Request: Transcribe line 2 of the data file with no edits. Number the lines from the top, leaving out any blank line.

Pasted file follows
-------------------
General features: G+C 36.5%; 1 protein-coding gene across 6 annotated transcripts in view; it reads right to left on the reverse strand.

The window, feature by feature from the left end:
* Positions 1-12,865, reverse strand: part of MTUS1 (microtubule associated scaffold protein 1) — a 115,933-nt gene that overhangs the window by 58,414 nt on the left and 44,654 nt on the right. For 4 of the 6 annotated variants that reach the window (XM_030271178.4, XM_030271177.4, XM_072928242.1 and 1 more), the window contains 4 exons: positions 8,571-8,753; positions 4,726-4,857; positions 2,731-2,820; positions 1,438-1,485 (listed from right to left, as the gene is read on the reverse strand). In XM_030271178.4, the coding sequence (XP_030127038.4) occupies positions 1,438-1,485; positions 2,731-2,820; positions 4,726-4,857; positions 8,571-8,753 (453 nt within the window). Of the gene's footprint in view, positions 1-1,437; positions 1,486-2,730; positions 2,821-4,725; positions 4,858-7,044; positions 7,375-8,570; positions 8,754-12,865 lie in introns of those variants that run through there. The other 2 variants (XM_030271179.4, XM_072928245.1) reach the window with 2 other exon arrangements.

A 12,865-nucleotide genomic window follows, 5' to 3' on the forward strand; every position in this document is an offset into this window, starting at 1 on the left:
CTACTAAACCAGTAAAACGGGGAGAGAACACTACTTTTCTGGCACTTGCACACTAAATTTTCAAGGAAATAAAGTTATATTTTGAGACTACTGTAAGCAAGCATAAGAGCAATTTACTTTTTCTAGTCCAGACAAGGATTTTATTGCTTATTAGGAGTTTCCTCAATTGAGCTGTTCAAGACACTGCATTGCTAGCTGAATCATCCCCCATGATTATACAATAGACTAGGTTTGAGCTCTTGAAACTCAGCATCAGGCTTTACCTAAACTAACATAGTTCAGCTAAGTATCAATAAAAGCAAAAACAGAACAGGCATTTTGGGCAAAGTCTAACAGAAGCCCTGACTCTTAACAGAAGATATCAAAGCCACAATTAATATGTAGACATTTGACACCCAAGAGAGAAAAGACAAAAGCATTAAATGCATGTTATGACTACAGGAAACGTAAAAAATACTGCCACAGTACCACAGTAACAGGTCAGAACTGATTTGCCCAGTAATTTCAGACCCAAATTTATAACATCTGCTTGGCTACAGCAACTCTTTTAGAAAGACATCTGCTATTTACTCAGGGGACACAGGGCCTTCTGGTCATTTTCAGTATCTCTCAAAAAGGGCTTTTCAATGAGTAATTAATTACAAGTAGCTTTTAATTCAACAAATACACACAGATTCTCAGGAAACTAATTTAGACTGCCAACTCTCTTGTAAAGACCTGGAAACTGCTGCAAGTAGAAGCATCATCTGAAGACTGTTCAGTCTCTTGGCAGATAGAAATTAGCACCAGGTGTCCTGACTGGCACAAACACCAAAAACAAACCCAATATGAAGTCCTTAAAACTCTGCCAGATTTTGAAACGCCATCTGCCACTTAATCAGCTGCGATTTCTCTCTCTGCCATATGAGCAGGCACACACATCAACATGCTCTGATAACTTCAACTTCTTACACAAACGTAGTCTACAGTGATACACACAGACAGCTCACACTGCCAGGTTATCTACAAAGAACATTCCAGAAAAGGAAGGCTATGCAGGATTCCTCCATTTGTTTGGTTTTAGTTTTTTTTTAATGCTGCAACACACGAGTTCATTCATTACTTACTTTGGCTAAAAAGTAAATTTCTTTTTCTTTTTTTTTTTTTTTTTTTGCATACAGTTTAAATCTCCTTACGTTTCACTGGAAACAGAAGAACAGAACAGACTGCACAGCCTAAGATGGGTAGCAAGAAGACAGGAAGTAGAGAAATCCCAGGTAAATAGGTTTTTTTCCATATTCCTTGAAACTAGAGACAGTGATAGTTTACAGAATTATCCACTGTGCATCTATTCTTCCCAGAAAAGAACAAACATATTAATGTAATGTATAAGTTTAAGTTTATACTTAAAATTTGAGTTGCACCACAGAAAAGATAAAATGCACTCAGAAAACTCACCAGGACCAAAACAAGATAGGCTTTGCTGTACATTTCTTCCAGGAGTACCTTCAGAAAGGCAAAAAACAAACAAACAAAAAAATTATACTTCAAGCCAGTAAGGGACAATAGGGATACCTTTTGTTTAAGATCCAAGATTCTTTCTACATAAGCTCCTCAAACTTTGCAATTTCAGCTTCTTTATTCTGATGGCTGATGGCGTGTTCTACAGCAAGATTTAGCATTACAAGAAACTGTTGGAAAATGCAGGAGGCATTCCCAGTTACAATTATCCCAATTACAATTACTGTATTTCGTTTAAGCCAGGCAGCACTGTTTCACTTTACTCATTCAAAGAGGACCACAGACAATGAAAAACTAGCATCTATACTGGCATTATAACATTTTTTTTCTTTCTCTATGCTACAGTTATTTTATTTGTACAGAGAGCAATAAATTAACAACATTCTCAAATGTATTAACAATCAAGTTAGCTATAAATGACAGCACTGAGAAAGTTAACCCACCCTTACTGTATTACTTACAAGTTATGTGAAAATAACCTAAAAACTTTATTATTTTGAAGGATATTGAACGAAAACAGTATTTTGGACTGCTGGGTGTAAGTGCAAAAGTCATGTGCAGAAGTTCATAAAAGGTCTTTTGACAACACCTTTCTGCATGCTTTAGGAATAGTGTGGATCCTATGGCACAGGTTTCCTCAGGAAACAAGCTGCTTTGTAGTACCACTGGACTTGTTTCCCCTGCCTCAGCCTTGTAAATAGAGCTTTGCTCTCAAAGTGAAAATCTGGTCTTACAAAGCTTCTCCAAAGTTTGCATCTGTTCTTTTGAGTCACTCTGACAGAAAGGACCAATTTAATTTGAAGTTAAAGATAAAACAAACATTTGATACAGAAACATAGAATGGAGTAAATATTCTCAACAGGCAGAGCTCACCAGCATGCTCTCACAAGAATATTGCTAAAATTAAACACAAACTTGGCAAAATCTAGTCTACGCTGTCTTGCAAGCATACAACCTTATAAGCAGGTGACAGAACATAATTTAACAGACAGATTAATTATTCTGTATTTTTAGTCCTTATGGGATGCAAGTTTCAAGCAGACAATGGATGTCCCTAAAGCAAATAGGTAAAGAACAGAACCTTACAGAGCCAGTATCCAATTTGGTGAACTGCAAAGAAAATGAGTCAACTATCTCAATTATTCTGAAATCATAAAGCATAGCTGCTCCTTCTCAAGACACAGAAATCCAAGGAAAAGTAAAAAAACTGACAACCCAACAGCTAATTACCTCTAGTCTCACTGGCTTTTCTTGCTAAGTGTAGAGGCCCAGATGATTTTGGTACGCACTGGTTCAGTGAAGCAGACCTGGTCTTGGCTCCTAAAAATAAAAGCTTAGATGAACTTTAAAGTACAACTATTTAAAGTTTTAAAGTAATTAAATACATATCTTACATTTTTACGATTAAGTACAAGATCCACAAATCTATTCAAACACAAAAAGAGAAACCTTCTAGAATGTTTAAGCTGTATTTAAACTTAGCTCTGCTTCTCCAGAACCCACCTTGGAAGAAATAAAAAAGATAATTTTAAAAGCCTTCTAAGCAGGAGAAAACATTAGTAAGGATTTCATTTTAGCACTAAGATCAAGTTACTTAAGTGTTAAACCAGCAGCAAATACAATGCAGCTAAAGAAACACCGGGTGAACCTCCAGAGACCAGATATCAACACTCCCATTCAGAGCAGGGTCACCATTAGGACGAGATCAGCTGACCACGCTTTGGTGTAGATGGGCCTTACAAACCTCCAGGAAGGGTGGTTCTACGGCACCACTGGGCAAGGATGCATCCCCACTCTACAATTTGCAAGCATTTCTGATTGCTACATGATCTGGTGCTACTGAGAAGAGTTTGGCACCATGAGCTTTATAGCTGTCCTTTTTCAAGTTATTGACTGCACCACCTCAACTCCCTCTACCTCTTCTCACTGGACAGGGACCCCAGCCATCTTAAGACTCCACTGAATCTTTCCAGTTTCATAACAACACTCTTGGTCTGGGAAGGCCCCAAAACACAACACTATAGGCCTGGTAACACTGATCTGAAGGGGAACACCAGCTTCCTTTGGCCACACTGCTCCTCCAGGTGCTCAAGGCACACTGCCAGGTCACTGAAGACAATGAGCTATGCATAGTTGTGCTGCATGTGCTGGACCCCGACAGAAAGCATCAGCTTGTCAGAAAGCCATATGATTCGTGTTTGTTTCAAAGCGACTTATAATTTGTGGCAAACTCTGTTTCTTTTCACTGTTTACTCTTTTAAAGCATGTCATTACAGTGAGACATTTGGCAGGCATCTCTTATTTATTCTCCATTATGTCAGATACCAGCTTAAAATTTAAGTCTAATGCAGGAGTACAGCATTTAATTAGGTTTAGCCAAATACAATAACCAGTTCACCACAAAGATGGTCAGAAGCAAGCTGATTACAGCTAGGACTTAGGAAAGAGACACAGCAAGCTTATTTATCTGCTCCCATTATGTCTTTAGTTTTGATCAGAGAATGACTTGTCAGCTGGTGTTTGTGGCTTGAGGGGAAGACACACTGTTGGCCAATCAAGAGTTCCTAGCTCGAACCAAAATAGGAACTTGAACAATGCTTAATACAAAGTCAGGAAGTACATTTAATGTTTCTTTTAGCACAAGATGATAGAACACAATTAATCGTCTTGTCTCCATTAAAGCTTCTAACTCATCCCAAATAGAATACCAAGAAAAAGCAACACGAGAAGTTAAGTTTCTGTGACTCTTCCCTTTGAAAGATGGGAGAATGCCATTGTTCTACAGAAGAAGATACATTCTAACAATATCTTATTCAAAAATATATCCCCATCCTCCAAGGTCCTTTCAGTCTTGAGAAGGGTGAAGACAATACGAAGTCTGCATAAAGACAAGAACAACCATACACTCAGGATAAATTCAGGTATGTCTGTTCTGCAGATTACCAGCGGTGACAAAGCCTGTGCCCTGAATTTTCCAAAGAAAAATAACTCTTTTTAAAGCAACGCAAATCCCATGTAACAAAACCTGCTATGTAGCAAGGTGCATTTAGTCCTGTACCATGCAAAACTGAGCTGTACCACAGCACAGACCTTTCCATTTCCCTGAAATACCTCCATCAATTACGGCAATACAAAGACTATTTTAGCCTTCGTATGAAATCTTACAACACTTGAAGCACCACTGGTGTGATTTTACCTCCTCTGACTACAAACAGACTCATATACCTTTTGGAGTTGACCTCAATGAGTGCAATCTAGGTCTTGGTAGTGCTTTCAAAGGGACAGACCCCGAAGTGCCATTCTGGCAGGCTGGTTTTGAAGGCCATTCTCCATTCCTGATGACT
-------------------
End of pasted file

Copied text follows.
The window, feature by feature from the left end: